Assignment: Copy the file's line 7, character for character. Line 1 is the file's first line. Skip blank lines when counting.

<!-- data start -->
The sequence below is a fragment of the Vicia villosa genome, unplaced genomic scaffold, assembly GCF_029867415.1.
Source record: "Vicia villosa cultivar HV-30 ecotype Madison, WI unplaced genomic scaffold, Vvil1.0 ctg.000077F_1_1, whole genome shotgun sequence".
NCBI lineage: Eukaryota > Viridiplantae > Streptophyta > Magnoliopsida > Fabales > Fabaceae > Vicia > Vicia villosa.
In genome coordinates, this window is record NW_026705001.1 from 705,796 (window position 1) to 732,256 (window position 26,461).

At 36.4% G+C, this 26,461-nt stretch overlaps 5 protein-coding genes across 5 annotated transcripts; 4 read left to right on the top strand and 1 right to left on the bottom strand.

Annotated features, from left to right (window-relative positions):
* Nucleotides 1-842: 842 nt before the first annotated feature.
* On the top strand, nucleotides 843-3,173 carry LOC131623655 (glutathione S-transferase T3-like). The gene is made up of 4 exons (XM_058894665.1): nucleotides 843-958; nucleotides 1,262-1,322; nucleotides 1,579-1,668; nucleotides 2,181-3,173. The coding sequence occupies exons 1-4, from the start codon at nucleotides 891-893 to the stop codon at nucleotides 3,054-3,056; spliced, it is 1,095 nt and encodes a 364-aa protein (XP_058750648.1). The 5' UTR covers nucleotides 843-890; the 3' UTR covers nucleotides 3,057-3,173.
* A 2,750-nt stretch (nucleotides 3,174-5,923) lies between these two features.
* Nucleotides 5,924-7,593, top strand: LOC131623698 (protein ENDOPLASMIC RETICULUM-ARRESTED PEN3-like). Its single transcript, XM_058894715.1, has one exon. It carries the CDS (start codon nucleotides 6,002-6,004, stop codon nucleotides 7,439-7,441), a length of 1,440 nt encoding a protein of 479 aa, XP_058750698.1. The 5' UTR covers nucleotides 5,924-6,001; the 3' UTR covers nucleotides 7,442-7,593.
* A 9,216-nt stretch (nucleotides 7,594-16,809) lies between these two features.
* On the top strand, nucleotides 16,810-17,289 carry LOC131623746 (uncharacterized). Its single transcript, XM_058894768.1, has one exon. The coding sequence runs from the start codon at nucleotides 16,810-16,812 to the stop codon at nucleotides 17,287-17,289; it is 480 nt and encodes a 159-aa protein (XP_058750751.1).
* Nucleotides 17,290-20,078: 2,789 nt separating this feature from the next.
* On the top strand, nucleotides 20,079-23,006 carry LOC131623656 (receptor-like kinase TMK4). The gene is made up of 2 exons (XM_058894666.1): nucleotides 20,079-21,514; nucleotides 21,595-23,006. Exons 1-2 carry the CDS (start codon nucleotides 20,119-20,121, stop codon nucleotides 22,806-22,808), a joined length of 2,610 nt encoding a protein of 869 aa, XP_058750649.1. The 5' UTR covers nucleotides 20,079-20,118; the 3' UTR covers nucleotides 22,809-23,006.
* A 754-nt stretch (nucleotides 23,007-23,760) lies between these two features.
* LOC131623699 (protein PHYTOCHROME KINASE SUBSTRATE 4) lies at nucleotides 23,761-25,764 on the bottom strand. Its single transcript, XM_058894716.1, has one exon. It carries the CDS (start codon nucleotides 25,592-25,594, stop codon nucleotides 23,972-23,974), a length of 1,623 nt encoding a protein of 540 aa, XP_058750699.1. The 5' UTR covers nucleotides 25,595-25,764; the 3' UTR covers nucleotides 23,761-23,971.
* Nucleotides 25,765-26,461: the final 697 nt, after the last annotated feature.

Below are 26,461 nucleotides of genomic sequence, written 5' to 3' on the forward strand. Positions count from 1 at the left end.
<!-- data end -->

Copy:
* Nucleotides 1-842: 842 nt before the first annotated feature.